High Carbon Steel Blades and Wooden Handles

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LCouv

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For many years, I've enjoyed going to estate sales to find junk that I think it interesting. A few years ago, my wife mentioned to me that she thought all of the stainless steel knives in our kitchen were not very good, and they don't hold an edge. The wife's mention of our kitchen knives added one more item to my mental shopping list at estate sales.

Not long after her statement, I was poking around at an estate sale at an old house, and I came across an old kitchen knife with an eight-inch, grey-ish colored blade and a wood handle. The estate sale lady asked 50c for it; I gave her a dollar. When I got home, I shined up the blade with some steel wool, refinished the wood handle, and sharpened the blade. The wife loved it!

After that, I began to find other old kitchen knives. I liked the old-ness to them, and the quick re-habs are fun projects on a Saturday morning. I researched the manufacturers (if the blade had an ID stamp), and I found the history behind many of the old knives to be quite interesting. I learned about them. They became a cheap and fun item to collect.

After a while, a guy can have only so many kitchen knives. So, I started giving them away to friends. High carbon steel blades aren't shiny and sleek like stainless. Admittedly, an old kitchen knife IS sort of an odd gift. A look of bewilderment mixed with surprise on a friend's face became the typical reaction when I presented an old kitchen knife to him. I've given away 25-30 in the past 3-4 years. Every time I give someone an old HCS blade knife, they look at me funny. But, then, some weeks later, when I bump into the friend -- I get the same feedback: "Remember that old knife you gave me a couple of weeks ago? Man, that is the BEST knife! I love it!"

-Larry C.
 

khashy

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For many years, I've enjoyed going to estate sales to find junk that I think it interesting. A few years ago, my wife mentioned to me that she thought all of the stainless steel knives in our kitchen were not very good, and they don't hold an edge. The wife's mention of our kitchen knives added one more item to my mental shopping list at estate sales.

Not long after her statement, I was poking around at an estate sale at an old house, and I came across an old kitchen knife with an eight-inch, grey-ish colored blade and a wood handle. The estate sale lady asked 50c for it; I gave her a dollar. When I got home, I shined up the blade with some steel wool, refinished the wood handle, and sharpened the blade. The wife loved it!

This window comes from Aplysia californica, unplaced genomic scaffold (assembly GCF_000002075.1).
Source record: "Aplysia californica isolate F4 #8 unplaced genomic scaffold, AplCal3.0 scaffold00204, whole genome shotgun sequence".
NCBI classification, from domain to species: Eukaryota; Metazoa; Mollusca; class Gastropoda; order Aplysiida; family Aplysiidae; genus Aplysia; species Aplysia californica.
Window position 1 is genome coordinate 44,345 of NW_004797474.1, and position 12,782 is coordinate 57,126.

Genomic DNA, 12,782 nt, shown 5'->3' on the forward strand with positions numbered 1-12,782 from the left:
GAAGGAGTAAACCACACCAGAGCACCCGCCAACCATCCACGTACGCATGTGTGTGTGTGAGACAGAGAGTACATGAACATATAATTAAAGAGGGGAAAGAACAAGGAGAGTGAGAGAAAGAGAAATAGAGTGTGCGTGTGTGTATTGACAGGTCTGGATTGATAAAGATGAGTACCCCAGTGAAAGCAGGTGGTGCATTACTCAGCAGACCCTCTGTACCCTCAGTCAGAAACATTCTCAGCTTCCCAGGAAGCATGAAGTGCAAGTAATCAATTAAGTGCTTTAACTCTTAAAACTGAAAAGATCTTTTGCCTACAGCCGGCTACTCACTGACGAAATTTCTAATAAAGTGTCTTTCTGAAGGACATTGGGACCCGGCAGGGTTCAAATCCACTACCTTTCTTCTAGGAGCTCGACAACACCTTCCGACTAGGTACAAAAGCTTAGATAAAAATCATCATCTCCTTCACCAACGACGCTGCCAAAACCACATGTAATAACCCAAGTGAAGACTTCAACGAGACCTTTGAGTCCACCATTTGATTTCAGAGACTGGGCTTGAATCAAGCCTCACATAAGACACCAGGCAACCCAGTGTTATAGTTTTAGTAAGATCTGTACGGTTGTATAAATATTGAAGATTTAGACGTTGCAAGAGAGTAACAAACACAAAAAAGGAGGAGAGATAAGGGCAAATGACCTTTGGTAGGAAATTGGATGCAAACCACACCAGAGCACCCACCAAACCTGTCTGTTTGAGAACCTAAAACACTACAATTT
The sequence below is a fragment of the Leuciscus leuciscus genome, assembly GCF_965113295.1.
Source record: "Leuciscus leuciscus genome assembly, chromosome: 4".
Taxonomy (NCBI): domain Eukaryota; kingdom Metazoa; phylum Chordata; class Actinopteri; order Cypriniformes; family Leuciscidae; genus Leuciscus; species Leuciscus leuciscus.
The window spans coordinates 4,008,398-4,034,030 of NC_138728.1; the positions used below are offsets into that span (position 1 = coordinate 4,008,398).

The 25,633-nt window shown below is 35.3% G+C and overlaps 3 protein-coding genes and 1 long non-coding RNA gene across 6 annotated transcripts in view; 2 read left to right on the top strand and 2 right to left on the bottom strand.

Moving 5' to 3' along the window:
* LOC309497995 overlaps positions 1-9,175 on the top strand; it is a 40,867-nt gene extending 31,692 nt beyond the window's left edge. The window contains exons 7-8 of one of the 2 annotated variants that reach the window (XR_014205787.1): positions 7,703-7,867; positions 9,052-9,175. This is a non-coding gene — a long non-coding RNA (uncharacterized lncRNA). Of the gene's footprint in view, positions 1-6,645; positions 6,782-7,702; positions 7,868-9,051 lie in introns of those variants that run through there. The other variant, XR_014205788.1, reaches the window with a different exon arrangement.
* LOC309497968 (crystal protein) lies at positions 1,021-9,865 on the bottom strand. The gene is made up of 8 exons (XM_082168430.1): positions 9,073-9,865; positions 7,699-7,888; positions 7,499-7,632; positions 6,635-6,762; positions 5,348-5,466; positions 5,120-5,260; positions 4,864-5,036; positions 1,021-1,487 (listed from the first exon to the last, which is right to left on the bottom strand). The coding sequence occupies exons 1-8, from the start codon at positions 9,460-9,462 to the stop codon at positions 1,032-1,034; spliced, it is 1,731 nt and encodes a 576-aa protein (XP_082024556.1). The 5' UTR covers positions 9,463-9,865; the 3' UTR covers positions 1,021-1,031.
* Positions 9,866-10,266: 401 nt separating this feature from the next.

After that, I began to find other old kitchen knives. I liked the old-ness to them, and the quick re-habs are fun projects on a Saturday morning. I researched the manufacturers (if the blade had an ID stamp), and I found the history behind many of the old knives to be quite interesting. I learned about them. They became a cheap and fun item to collect.

After a while, a guy can have only so many kitchen knives. So, I started giving them away to friends. High carbon steel blades aren't shiny and sleek like stainless. Admittedly, an old kitchen knife IS sort of an odd gift. A look of bewilderment mixed with surprise on a friend's face became the typical reaction when I presented an old kitchen knife to him. I've given away 25-30 in the past 3-4 years. Every time I give someone an old HCS blade knife, they look at me funny. But, then, some weeks later, when I bump into the friend -- I get the same feedback: "Remember that old knife you gave me a couple of weeks ago? Man, that is the BEST knife! I love it!"

-Larry C.
Need pictures please...
 

daveb

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There's a thread on here called "Old Dirty Carbon" or somesuch. You would probably enjoy it.

Google fu is weak. Maybe someone could help find it.
 

milkbaby

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Pics or it didn't happen... :laugh:

Carbon steel rules. :doublethumbsup:
 

advansite

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Most Chef that i have worked with prefer Carbon steel over SS. They keep an edge better and are easier to sharpen . Certainly SS stains less but carbon steel knives with a bit of TLC and you are good. I make chef knives out of damascus steel , which is a combination of carbon steel and nickel.. looks great but keeps a edge well .
 

scott.livesey

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restoring old carbon steel knives is a great past time. I have done several older knives that I found at the old home place.
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the top knife had been in the dirt by a tobacco pack house for many years. cleaned it and put on a new maple handle. could not find a maker's mark. was Granny's favorite. bottom knife is an Old Hickory clone from Columbia. cleaned it and put on a new cedar handle.
scott
 
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